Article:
We can all relate to the cringe we feel when we look at our old photos, be it from our childhood or our art. There is something that all artists I know encounter at least a handfull of times a month. Easily! Including myself, until not so very long.
For this weeks monday-inspirational-blog I wanted to talk a little bit about this as since a short time I'm trying to embrace the awkwardness that I feel when I look at my old(er) work ... It usually made me cringe. A lot. I could see all the flaws, aesthetically and artistically wise. I've often been thinking to remove all of my old work, especially from the time I still did location. But why do we feel like this? In the end, I may not like it as much anymore: I used to be very proud of it & it still has brought me all this way to my current freelancing career! So is it really that bad? Why do we feel so bad and ashamed of what we used to do as artists?
This question came to my mind when Facebook showed me a post I made a year ago in my memories that showed of nine pieces of my recent work (collection below) where I was incredibly proud showing of what I made in just three months (in my one-tiny-room-studio-and-living-space!) and I was curious to see what another three months would bring. A year later, I've settled into my own full-time photography business with a constant growth.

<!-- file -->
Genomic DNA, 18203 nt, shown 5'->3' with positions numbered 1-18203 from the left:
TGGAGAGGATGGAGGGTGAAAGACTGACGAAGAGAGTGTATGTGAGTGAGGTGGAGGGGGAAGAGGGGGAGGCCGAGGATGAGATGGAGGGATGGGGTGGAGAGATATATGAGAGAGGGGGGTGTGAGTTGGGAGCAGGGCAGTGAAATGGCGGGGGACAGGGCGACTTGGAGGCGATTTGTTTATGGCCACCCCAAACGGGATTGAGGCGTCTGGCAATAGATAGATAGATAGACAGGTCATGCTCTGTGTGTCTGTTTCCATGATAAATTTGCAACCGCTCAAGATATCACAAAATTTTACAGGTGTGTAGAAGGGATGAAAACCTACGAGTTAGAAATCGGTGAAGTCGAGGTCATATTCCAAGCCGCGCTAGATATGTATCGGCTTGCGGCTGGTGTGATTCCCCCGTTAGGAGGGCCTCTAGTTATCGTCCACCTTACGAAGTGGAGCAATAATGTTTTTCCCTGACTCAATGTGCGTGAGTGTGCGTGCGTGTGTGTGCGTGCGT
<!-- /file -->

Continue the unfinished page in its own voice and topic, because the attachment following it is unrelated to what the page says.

Pretty insane. And for the first time, I didn't feel any cringe looking at what I created. And it made me realise something very important: I accepted that growing comes with a sacrifice, when our minds and artistic souls evolve; we cannot look back at our older work because we can only see the limits of what we didn't achieve and we don't look at it from a point of view that we - back then - created something that filled our hearts with creative joy and/or we followed the urge to create something.
If you still create at this point as well like I am, despite the negativity you associate with the results, it's a constant growing process and it's a beautiful thing on its own that instead of pushing away and associate with negativity when we look back, it's much more rewarding to look at it from a rational and educational point of view. Looking back at what you made back then, compared to what you do now, is one of the most educational things I've ever learned in these years. I can see where I improved, but at the same time I can also see what happened and the things I've lost. Changing comes always with a price and while changing is also good: sometimes you're so focussed on how to improve that you lose something else.
In the end I think the most important thing is to let go of what we feel when looking at our work that fuels us with negativity, dread & cringe but look at it from a point of view that fuels us with motivation and inspiration. And most of all: Acceptence.
Accept the change and make it something to be proud of. Not something to dread. Even if that includes your "baby-artist-years" and you loved sepia and heavy vignetting like I did. We all make mistakes, don't let it rule your present art.